Mobile quality is the largest challenge mobile developers will encounter, with devs dealing with app complexity, device fragmentation, fast release cycle, short user sessions and higher user expectations for mobile applications. In this article, Sean Sparkman walks you through some of the basics of automated UI testing.
Gone are the days of single-screen mobile applications—applications are becoming more and more complex with each passing year. These complex features need to be tested. Existing features need to be retested even when making a minor change to another part of the application. This can take valuable time away from development and draw out release times.
In consumer mobile applications, users want to be able to open a mobile app and quickly complete a task. If users cannot start their task within three seconds of pressing the app icon, they will find another application. If an app developer finds a good idea, it will not be long before someone else copies it.
Everyone knows about version fragmentation on Android. Certain manufacturers do not let you upgrade to newer version of Android. Oreo only has a 12.1% adoption rate as of July 23, 2018, according to Google. This is one year and four months after being released.
Ice Cream Sandwich
Device fragmentation further complicates this issue. There are six different screen densities on Android. In this ever-growing device market, you need to be able to test your application on more than a personal device.
Web applications have more leeway when it comes to users. Users expect more from their mobile applications. Slow load times and performance for web applications is often chalked up to slow network speeds. Since mobile applications are installed on the device, users expect the application to perform faster. Even without a network connection, the app must still work—even if just displaying an error message. This is actually tested during Apple App Store Review. No network connection is commonly tested, but slow connections are not. The user interface must still be responsive while pulling data from an API even with sluggish connection.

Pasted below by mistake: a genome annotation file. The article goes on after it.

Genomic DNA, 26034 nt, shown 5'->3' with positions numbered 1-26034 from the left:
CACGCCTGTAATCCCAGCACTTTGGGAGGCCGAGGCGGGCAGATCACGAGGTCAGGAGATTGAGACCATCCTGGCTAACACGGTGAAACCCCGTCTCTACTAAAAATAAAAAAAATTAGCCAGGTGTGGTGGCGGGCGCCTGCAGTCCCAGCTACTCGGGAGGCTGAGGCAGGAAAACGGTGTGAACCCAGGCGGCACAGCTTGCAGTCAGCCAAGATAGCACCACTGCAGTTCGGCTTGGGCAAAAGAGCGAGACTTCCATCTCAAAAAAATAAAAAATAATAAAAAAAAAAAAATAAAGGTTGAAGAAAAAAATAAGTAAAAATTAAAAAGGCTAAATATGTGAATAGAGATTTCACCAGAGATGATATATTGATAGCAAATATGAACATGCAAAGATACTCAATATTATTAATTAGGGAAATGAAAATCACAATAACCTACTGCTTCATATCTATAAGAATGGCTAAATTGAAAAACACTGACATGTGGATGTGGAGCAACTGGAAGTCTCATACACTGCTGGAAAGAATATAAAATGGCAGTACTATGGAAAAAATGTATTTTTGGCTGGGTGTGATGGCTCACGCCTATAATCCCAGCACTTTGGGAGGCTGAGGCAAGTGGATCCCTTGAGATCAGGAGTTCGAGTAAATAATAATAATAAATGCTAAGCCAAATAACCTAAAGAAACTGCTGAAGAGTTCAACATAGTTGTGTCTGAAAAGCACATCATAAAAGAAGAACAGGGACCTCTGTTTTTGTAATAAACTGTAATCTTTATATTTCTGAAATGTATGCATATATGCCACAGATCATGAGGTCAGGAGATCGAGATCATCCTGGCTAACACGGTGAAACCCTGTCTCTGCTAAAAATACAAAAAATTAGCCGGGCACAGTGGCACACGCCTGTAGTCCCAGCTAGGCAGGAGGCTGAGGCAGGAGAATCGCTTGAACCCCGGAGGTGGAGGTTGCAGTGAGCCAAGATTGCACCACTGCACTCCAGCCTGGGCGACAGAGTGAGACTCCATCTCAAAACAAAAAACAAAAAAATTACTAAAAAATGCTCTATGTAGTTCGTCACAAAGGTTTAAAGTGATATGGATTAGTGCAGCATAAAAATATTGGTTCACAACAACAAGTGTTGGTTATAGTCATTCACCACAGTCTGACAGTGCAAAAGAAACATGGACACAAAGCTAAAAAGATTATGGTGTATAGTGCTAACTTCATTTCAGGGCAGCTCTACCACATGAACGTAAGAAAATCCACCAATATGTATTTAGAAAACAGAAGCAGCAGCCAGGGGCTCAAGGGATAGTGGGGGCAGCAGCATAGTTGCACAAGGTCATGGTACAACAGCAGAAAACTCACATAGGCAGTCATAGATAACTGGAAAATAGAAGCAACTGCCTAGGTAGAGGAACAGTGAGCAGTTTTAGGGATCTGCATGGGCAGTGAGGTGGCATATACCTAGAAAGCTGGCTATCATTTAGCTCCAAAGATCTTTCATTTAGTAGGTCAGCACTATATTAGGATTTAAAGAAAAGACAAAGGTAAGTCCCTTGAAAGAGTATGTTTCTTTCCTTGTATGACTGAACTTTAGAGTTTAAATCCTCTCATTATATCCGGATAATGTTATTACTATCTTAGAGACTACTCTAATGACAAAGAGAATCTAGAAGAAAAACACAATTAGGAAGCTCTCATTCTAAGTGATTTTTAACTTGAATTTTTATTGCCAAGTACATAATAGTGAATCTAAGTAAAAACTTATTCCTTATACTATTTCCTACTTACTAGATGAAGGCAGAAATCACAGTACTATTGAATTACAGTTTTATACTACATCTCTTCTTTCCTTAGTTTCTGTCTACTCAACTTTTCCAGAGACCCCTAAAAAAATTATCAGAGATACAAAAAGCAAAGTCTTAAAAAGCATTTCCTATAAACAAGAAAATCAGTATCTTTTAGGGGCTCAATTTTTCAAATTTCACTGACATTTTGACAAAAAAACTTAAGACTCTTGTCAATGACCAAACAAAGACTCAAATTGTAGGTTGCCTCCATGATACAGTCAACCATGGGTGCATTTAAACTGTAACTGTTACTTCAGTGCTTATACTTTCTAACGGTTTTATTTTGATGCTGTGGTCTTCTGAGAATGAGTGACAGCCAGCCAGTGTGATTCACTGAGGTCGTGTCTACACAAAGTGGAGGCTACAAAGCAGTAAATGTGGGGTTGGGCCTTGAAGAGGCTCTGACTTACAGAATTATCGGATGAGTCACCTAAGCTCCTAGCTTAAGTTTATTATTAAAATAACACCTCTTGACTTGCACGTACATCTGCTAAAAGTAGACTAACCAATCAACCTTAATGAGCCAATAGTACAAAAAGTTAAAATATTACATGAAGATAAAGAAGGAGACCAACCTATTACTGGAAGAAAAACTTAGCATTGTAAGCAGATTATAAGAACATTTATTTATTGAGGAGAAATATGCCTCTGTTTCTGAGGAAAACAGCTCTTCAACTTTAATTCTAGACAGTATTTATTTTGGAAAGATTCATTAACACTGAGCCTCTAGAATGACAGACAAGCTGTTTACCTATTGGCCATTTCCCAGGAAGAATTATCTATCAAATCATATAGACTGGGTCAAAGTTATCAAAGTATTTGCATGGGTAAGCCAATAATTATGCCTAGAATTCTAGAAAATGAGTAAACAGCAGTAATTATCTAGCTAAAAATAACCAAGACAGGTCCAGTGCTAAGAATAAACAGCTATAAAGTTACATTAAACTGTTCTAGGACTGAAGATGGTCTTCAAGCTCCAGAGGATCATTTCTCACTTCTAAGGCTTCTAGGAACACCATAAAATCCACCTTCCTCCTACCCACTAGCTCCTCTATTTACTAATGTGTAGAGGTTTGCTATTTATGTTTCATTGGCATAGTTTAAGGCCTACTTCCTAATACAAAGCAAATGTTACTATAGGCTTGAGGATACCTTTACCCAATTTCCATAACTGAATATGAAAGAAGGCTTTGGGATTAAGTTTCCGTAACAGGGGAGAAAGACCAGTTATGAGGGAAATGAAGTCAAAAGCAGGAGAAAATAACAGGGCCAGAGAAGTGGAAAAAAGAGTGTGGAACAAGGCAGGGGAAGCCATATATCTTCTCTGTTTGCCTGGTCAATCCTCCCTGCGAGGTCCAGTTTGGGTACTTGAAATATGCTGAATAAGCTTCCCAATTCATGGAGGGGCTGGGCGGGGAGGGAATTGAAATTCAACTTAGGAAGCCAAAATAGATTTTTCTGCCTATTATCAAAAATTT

Testing applications under slow and no connection conditions is a good first step. The next step is error path testing. Handling error conditions can make or break an application. Crashing is a major no-no. Unhandled errors in a web browser will typically not crash the browser window. Native applications crash on error, full stop. If the API is up but the database is down, it may cause unexpected errors. Many users will stop using or even uninstall an application if it crashes. If the user is frustrated enough, they will write a review with low or no stars. Low-star reviews are very difficult to come back from. The most common error I have seen is when a developer accesses a UI element from a background thread. On an iOS simulator, nothing will happen. The UI element will not update, and no errors will be thrown. However, when executing on a physical device, it will cause a crash. If the developer only tests on simulators, they will never discover their critical error.
There are several different ways to test an application. Beta testing with users is great in that it tests with real users, but it is difficult getting good feedback. Manual testing is very slow, limits the number of devices you can use and is not a realistic test. Unit testing should always be done, but it should be done in addition to integrated testing and is far from realistic.
So how do we test quickly, on a broad set of devices, and with every release? Automated UI testing is the answer. My preferred toolset for automating UI testing is Xamarin.UITest. It can be quickly and easily written with C#. Tests can tap, scroll, swipe, pinch, enter text and more inside a native application, regardless of whether it’s Xamarin or not. These tests can then be run locally on simulators and devices. Once the application is ready to be tested against a broader set of physical devices, these same tests can be run inside of Microsoft’s App Center against most popular devices on a number of a different versions of iOS and Android.